See complete instructions in separate document. A short summary:
- Read the commentary paragraph slowly and personally.
- Pray the prayer, perhaps several times.
- Morning and evening: Repeat the idea and then spend time in Open Mind Meditation.
- Hourly remembrance: Repeat the idea and then spend time in Open Mind Meditation.
- Frequent reminders: Repeat the idea and then spend a quiet moment in meditation.
- Response to temptation: Repeat the idea whenever upset, to restore peace.
- Read the "What Is" section slowly and thoughtfully once during the day.
In a study group recently, I said that our fundamental problem is that we really believe that we are terrible people. We don't trust our own love. A fellow was expressing his concern that the material of the Course could be used to justify just about any behavior. "I could go rob a liquor store because the world is just illusion and nobody would really be hurt except in the illusion. Nothing I do affects my relationship to God negatively."
The direct answer to that question is that you only do such things in the world when you believe the world is real. If you truly believed that the world is an illusion, you could not be doing such things and would have no desire to do them.
The fear that he would do terrible things if he believed no one would really be hurt belied a belief that he could not be trusted with the truth. The Course is saying that we don't believe that what we truly want is good. The truth is, we can trust ourselves. Even if we are still confused and bemused by illusion, we are not going to make terrible mistakes. It is safe to let go of the constraints of guilt because we truly are extensions of God. We think we need the guilt to restrain the monster within us; A Course in Miracles is saying guilt serves no useful function (see T-14.III.1:4), and in fact keeps us locked into the illusion of our sinfulness. That illusion about ourselves is the fundamental error. And it goes on to say that thinking the self has usurped the throne of God is nothing to be guilty about:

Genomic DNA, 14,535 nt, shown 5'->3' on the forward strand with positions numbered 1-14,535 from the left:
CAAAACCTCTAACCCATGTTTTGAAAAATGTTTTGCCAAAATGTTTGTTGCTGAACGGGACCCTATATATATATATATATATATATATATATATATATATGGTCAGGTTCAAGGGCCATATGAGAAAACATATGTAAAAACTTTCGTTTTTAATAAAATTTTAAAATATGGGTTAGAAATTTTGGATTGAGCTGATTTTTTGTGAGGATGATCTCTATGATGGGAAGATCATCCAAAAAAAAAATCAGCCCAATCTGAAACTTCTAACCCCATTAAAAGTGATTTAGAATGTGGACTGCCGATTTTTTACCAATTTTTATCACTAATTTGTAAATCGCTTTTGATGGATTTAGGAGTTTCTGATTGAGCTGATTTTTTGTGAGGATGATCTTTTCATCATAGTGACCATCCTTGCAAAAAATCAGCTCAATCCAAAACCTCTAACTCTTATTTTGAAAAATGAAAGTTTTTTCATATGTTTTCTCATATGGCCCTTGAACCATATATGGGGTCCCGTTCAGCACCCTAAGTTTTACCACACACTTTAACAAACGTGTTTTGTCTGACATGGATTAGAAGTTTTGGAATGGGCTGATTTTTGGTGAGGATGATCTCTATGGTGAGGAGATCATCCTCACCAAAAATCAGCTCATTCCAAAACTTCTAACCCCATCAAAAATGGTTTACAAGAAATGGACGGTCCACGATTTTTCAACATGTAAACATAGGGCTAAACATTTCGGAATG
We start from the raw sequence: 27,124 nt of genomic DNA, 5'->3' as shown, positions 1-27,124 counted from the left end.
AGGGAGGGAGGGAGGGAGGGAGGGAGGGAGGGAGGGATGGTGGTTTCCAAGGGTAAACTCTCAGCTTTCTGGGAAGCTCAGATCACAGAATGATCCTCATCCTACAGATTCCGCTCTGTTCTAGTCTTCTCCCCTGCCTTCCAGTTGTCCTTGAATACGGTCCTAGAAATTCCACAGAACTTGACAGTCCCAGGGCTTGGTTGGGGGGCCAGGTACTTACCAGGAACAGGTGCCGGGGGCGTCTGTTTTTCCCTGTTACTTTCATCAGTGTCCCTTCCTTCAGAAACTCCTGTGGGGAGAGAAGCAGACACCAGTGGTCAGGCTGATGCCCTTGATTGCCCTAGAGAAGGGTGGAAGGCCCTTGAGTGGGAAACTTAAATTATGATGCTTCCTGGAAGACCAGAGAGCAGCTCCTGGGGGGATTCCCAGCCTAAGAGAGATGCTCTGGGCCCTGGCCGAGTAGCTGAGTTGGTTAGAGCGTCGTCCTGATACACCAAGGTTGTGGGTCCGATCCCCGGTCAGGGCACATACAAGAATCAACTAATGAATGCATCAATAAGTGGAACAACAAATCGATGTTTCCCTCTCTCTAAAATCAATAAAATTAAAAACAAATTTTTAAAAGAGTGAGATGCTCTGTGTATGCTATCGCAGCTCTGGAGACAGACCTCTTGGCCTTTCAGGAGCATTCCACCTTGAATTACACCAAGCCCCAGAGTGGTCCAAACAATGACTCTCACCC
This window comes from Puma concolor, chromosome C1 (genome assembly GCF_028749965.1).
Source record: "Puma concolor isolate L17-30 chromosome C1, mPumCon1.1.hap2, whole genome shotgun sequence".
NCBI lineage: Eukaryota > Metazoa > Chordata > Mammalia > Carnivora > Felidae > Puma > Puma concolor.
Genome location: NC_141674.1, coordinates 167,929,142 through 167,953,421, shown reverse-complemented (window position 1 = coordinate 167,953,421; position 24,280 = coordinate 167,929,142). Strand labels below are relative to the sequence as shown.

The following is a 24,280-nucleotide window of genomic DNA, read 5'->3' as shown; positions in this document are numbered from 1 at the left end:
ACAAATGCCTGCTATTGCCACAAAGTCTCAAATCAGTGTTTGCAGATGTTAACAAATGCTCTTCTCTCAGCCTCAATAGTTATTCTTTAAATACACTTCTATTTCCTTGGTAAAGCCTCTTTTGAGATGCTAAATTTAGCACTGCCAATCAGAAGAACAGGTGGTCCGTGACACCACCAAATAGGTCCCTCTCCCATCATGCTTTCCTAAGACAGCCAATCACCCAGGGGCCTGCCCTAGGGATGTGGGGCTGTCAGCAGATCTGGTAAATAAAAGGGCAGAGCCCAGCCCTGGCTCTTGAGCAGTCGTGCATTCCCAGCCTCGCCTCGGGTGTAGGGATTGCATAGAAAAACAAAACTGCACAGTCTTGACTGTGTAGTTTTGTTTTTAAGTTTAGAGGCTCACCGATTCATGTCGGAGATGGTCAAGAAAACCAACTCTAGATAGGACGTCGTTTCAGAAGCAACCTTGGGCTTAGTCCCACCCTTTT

Seek not to appraise the worth of God's Son whom He created holy, for to do so is to evaluate his Father and judge against Him. And you will feel guilty for this imagined crime, which no one in this world or Heaven could possibly commit. The Holy Spirit teaches only that the "sin" of self-replacement on the throne of God is not a source of guilt. (T-14.III.15:1-3)
It is just a "trivial mistake" (W-pI.138.11:5). Love has not left Itself. I share God's nature as Love. I could not leave Him, nor He me (1:5).
It is "foolish" (1:1) to believe that I could in reality oppose the Will of God, and corrupt myself. Any apparent corruption or conflict between me and God must be an illusion, evidence of nothing except that I am asleep and dreaming of the impossible (1:7-8).
"To know reality is not to see the ego" (W-pII.12.4:1). Yet paradoxically we must see the ego first in order to overlook it. It operates in a hidden fashion, secretly, stealthily. It hides behind all kinds of cover. We must unmask it, see it for what it is, and then overlook it, ignore it. As long as we don't know what our imagined enemy is we will be run by fear. We have to get to the place where we can see clearly, "Oh! It's just the ego, it's just me thinking I'm separate." Then we can let it go.
When you have at last looked at the ego's foundation without shrinking, you will have also looked upon ours. (T-11.In.4:2)
Let us look at our ego, then, without shrinking, without being afraid of it, able to see that it is just a "trivial mistake."